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UNC Nutrient Management Study

Researchers from UNC and NC State are conducting a number of research projects as part of the study, including:

  • Cataloguing and reviewing water quality data sets collected throughout the Jordan Lake watershed to identify discernible trends and also conducting additional water quality sampling to address data gaps.
  • Evaluating reservoir vulnerability to eutrophication, including harmful algal blooms, relative to nutrient and sediment loads, streamflow patterns, and climate, for both current conditions and future scenarios.
  • Identifying major sources of nutrients and sediments to Jordan Lake and the timing of loading.
  • Evaluating likelihood of nutrient mitigation through the implementation of best management practices, regulatory measures and restoration efforts.
  • Evaluating innovative financing mechanisms for stormwater controls and analysis of costs and benefits of water quality improvement.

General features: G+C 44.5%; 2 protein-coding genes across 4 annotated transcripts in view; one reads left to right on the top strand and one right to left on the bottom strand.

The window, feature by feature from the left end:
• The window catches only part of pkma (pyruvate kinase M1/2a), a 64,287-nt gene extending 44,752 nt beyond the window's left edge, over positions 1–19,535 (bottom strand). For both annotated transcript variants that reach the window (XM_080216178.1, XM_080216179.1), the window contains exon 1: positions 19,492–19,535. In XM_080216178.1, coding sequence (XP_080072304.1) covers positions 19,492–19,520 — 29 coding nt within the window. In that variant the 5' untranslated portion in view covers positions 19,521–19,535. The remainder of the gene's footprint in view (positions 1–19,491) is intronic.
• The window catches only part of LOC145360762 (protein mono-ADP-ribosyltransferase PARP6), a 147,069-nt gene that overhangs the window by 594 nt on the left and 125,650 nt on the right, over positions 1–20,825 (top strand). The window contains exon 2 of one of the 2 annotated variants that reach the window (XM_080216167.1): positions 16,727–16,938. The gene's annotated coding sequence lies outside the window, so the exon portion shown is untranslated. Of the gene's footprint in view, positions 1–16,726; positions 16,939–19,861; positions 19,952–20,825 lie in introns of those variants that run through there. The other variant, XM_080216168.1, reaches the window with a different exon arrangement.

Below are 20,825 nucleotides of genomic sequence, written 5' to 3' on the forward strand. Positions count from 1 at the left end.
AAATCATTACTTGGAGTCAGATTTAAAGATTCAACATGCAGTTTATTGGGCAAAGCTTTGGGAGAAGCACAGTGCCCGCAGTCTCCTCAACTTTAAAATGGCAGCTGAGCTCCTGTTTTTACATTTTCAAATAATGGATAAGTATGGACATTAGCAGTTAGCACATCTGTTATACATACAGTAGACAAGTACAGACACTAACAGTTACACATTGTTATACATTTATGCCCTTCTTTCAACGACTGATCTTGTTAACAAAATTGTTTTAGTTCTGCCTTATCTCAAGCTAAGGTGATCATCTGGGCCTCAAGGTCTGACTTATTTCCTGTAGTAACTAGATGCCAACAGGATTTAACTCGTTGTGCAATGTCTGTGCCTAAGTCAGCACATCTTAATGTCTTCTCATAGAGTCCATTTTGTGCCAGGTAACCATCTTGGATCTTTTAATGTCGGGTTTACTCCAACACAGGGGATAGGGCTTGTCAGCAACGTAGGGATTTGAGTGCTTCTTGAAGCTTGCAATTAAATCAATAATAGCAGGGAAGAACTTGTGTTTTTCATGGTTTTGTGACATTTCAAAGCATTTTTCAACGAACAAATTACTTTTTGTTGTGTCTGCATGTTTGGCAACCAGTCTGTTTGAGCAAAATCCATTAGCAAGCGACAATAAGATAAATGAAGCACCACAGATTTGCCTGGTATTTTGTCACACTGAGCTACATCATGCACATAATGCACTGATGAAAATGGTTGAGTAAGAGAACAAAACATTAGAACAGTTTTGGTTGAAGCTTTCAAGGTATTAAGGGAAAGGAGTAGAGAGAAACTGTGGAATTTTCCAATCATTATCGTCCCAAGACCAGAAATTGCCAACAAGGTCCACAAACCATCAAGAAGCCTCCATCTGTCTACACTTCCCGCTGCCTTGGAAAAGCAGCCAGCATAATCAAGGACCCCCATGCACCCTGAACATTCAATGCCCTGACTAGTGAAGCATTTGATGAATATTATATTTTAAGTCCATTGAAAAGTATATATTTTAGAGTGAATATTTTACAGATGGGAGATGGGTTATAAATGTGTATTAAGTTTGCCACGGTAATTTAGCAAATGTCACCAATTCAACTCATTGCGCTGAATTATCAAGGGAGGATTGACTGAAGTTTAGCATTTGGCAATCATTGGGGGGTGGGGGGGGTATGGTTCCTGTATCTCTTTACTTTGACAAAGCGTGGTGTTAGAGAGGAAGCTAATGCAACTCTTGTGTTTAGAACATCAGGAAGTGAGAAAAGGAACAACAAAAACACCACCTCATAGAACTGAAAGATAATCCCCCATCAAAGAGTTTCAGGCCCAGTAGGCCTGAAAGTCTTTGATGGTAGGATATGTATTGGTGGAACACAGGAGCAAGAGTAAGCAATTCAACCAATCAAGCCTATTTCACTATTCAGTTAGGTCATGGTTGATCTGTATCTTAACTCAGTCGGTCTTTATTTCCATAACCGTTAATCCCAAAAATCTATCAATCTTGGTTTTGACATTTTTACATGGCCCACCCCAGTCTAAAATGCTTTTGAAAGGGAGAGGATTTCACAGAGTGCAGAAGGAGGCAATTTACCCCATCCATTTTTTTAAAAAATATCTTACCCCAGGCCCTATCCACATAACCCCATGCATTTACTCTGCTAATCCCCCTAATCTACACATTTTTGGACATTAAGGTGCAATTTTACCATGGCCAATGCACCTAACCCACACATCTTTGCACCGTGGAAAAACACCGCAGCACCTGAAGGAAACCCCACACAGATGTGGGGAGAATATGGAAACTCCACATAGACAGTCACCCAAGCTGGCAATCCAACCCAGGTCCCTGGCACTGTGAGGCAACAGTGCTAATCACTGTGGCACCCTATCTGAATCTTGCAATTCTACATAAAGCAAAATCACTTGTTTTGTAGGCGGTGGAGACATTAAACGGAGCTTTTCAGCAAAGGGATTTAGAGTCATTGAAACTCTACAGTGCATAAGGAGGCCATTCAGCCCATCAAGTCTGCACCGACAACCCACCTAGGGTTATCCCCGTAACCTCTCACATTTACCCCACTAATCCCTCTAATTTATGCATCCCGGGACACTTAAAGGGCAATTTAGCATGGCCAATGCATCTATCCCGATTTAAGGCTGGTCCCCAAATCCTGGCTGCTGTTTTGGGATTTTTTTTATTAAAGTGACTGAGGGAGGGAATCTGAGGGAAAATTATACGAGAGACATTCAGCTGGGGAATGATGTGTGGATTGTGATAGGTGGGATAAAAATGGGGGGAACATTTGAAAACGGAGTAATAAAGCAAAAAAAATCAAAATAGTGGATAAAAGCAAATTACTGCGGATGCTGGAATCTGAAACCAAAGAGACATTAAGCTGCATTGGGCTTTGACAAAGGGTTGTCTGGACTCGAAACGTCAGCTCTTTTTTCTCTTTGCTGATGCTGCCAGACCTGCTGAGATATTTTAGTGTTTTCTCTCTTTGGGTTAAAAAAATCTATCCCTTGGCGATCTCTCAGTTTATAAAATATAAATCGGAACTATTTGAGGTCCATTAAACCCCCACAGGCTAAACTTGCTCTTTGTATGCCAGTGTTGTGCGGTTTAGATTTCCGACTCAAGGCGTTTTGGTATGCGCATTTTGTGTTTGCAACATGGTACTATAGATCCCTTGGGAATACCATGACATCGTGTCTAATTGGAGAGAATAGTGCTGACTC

• Reviewing nutrient strategies from other states, including the Chesapeake Bay Program, and analyzing the impact those strategies have had on water quality.
  • Engaging with communities and stakeholders throughout the watershed through listening sessions, focus groups, etc.

Monitoring and Data Collection in Jordan Lake

One major component of the Study involves a multi-part observational program of Jordan Lake’s water circulation, water quality, and other relevant factors affecting movement and quality. Much of the data being collected as described below can be viewed on this web site. Specific objectives of the observational program are:

  • To identify water circulation and exchanges in the lake, in particular, the extent to which the large volume of water entering via the Haw River influences the New Hope Creek arm of the lake.
  • To better quantify the response of important water quality parameters in the lake based on changing conditions (variations in flow, temperature, light and wind) via high frequency (hourly) in situ observations.
  • To better quantify phytoplankton dynamics in Jordan Lake, including nutrient limitation and productivity that are causing the lake to be out of compliance with water quality standards.